GWS Giants coach Adam Kingsley has slammed suggestions that Stephen Coniglio was consistently arguing with umpires before the controversial dissent decision that has re-ignited debate in the AFL. Coniglio was pinged by umpire Craig Fleer in the fourth quarter of the Giants' loss to Carlton, after he threw his arms up to question a non-call on what he thought was holding the ball.
The Blues kicked a behind on the play, before Fleer awarded them a free kick straight in front for Coniglio's act of dissent. Jesse Motlop kicked the ensuing goal to put the Blues in front, and GWS didn't score again.
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Earlier this week, leading reporter Jon Ralph claimed the free kick had been the 'final straw' after Coniglio had been 'badgering' the umpires all throughout the game. He reported: “My understanding is the AFL believes Stephen Coniglio was consistently badgering or complaining to the umpiring department throughout the game for free kicks – and this was the last straw, this is why the umpire made this decision."
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But Kingsley rubbished that suggestion on Wednesday in a staunch defence of his player. "The (dissent) rule itself is not an issue. That decision ... oh well, we move on," he told reporters.
"We certainly know that the rhetoric has been around that it was a reaction to numerous events - well, I can tell you that is just completely rubbish. That's not the case at all, so anyone who wants to attack the decision from that angle is completely wrong.
"That's complete rubbish ... when you look at Cogs, you're dealing with one of the most respectful people in the AFL."
The call was branded a 'disgrace' by former Sydney Swans player Ryan Fitzgerald, while many more agreed that the umpire overreacted. But the AFL publicly addressed the controversy on Monday, with umpire's boss Dan Richardson ticking off the decision while encouraging players to respect umpires and their "human response" to being questioned.
"If there was no challenge to the decision, regardless of personal opinion on the threshold, then no free kick could or would have been paid," Richardson said. "Just like we have some players or coaches who occasionally get emotional, or become overly expressive when under pressure, we also have umpires with differing levels of temperament. We have a set of guidelines for the umpires to work between, and we coach them, but we also can't coach human response."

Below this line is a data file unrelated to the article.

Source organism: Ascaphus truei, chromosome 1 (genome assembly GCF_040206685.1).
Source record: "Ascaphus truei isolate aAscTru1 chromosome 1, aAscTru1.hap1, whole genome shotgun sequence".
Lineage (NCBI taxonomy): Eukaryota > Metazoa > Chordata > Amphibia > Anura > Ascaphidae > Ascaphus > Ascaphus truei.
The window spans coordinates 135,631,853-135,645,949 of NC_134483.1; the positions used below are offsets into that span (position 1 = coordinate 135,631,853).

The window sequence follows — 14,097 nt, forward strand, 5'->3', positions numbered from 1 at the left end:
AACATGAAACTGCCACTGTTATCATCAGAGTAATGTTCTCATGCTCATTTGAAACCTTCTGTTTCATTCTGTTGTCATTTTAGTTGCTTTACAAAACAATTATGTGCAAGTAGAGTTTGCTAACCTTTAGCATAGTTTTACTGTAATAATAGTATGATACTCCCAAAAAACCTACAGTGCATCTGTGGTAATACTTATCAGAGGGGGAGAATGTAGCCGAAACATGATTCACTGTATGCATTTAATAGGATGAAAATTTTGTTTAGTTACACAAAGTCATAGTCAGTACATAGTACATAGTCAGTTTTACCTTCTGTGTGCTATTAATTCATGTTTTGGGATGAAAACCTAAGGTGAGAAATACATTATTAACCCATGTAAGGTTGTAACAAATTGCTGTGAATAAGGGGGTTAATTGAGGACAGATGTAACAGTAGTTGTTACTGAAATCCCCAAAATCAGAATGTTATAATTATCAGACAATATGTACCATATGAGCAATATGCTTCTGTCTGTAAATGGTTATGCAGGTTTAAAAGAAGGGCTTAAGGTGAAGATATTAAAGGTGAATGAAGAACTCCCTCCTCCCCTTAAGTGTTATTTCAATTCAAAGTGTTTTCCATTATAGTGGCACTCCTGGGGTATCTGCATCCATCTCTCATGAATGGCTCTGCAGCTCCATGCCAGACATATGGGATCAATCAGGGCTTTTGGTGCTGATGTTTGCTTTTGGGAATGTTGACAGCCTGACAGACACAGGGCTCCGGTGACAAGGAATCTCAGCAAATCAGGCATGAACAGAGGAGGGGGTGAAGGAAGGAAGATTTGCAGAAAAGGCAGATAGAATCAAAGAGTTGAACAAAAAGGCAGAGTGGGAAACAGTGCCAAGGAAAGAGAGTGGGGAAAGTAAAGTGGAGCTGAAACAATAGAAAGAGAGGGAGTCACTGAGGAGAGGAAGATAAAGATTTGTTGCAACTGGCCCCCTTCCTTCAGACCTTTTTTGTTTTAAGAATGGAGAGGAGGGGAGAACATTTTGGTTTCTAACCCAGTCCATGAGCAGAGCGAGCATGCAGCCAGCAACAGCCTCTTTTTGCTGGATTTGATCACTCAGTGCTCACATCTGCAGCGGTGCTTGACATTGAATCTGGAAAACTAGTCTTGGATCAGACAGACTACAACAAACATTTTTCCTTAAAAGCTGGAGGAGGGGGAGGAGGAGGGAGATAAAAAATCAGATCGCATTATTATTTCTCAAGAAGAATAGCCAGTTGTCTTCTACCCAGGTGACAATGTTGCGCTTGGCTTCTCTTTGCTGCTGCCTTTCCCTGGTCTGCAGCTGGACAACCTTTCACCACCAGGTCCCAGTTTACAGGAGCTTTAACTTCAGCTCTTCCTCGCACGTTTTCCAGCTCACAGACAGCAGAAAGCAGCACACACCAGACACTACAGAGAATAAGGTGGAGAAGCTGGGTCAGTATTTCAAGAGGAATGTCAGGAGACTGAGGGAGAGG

Adam Kingsley questions interpretation of dissent rule
Kingsley said the Giants have great respect for umpires, but suggested the dissent rule is suddenly being applied differently now to most of last season. "We know it's a hard game to umpire already, so why are we making it even more difficult," he said.
"The rule where it was midway through last season to the finish of last season is where it needs to be. I felt like it was really well umpired in that time frame."
Carlton defender Sam Docherty had earlier stressed that he believe it's important to protect the umpires. "An overarching principle of why they brought in the dissent rule was to protect the umpires and I think that itself is what it should be," he said.
"The hard part with it, it's open to interpretation between umpires and some things will get paid, some won't. There's grey all over it ... you've just got to accept that's part of AFL footy and it's an incredibly hard game to umpire and our umpires do a great job."
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